“Physically, I’m okay, and nothing can steal my joy,” Joseph added, insisting that he will persevere through this misfortune.
Joseph with his grandson, Micah (PHOTO: Kevin Joseph)
About three hours after the forced entry, Kevin Joseph, the store owner’s son, took to Twitter and Instagram to voice his anger, calling out the offending party while also praising his father for exhibiting fortitude in the face of a break-in.
“To the criminals who broke into my Dad’s store this morning at 4:30 AM, just know you might have broken the glass and stole products, but you haven’t stolen his joy, his peace, his resiliency,” he wrote.
To the criminals who broke into my Dad’s store this morning at 4:30am, You broke glass/stole but you haven’t broken/stolen his Spirit. For those looking for home appliances/electronics check him out 257 Dundas St. E, Miss, ON, L5A 1W8 (647) 977-7438. He could use your support! pic.twitter.com/TfzrqX06Vj— Kevin Joseph (@kevjoseph_) December 15, 2020
The younger Joseph, an independent podcast host, asked his followers to patronize his father’s business after the incident. “He could use your support,” he wrote.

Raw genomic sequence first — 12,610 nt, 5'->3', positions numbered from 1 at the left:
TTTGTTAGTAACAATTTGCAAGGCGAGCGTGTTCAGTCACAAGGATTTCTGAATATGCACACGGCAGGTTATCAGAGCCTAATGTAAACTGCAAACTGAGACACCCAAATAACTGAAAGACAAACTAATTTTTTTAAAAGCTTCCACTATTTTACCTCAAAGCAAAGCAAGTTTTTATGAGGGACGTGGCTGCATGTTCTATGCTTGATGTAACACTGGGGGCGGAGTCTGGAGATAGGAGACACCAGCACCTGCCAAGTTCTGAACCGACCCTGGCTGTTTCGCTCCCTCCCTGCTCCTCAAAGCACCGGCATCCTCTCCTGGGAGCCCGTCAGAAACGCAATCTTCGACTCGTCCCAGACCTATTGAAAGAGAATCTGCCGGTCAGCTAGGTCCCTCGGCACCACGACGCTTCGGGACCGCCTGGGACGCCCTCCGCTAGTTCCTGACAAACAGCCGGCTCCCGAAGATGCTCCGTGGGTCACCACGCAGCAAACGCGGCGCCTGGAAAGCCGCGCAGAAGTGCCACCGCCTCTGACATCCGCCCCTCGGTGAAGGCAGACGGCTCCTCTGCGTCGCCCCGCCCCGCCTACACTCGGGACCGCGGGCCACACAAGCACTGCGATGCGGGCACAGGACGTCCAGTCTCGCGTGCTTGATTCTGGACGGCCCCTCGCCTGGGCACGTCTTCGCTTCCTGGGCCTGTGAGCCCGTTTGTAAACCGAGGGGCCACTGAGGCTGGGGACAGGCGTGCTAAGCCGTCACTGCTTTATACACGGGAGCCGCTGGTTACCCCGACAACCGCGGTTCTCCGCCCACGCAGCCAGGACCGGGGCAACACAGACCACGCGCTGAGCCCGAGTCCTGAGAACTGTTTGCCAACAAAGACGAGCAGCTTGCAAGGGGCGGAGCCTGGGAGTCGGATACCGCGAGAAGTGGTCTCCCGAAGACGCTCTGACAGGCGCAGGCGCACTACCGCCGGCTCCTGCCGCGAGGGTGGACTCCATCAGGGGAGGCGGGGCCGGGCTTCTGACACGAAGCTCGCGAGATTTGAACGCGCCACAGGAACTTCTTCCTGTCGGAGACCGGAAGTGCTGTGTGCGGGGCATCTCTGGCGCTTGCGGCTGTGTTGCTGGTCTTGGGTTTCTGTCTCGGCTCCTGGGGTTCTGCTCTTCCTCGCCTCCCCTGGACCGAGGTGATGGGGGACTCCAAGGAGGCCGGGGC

His tweet gained local traction, garnering hundreds of likes and retweets, with an outpouring of sympathy from followers and strangers alike, commiserating with the Joseph family. Twitter users echoed Kevin Joseph’s outrage at the crime, and some showed solidarity with the #shoplocal hashtag.
“Theft leaves you with such a gross, awful feeling. Glad to hear your father’s spirit is still soaring and hope this is a blessing in disguise,” one Twitter user wrote. “I’m sorry to see this has happened. So upsetting. Hope everyone is ok,” wrote another.